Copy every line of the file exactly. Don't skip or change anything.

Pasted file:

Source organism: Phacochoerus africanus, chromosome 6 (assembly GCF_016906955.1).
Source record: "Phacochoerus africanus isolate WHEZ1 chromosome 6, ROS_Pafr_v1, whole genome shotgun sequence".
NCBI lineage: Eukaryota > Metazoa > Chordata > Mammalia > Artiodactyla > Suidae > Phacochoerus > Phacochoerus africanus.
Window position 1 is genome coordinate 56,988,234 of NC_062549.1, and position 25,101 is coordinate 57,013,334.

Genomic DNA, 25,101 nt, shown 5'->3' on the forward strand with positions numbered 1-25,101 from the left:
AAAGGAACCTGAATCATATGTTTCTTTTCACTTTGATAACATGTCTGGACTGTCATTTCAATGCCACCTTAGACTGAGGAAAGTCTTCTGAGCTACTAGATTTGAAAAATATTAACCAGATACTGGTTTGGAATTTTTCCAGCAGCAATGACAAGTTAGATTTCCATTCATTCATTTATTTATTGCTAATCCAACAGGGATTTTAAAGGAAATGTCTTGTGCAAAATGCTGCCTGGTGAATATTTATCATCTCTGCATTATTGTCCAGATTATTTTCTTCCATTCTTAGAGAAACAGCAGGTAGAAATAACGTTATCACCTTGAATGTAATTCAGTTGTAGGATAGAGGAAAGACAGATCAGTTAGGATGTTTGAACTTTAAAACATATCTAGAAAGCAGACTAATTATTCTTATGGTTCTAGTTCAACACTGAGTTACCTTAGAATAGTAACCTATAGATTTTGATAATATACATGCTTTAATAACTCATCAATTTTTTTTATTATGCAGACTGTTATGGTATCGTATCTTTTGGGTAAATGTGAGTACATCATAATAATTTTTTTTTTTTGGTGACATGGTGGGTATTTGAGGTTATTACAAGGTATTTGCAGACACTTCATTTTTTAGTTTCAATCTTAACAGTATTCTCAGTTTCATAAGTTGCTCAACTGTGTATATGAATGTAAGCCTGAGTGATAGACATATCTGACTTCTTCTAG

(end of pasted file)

Source organism: Phacochoerus africanus, chromosome 6 (assembly GCF_016906955.1).
Source record: "Phacochoerus africanus isolate WHEZ1 chromosome 6, ROS_Pafr_v1, whole genome shotgun sequence".
NCBI lineage: Eukaryota > Metazoa > Chordata > Mammalia > Artiodactyla > Suidae > Phacochoerus > Phacochoerus africanus.
Window position 1 is genome coordinate 56,988,234 of NC_062549.1, and position 25,101 is coordinate 57,013,334.

Genomic DNA, 25,101 nt, shown 5'->3' on the forward strand with positions numbered 1-25,101 from the left:
AAAGGAACCTGAATCATATGTTTCTTTTCACTTTGATAACATGTCTGGACTGTCATTTCAATGCCACCTTAGACTGAGGAAAGTCTTCTGAGCTACTAGATTTGAAAAATATTAACCAGATACTGGTTTGGAATTTTTCCAGCAGCAATGACAAGTTAGATTTCCATTCATTCATTTATTTATTGCTAATCCAACAGGGATTTTAAAGGAAATGTCTTGTGCAAAATGCTGCCTGGTGAATATTTATCATCTCTGCATTATTGTCCAGATTATTTTCTTCCATTCTTAGAGAAACAGCAGGTAGAAATAACGTTATCACCTTGAATGTAATTCAGTTGTAGGATAGAGGAAAGACAGATCAGTTAGGATGTTTGAACTTTAAAACATATCTAGAAAGCAGACTAATTATTCTTATGGTTCTAGTTCAACACTGAGTTACCTTAGAATAGTAACCTATAGATTTTGATAATATACATGCTTTAATAACTCATCAATTTTTTTTATTATGCAGACTGTTATGGTATCGTATCTTTTGGGTAAATGTGAGTACATCATAATAATTTTTTTTTTTTGGTGACATGGTGGGTATTTGAGGTTATTACAAGGTATTTGCAGACACTTCATTTTTTAGTTTCAATCTTAACAGTATTCTCAGTTTCATAAGTTGCTCAACTGTGTATATGAATGTAAGCCTGAGTGATAGACATATCTGACTTCTTCTAG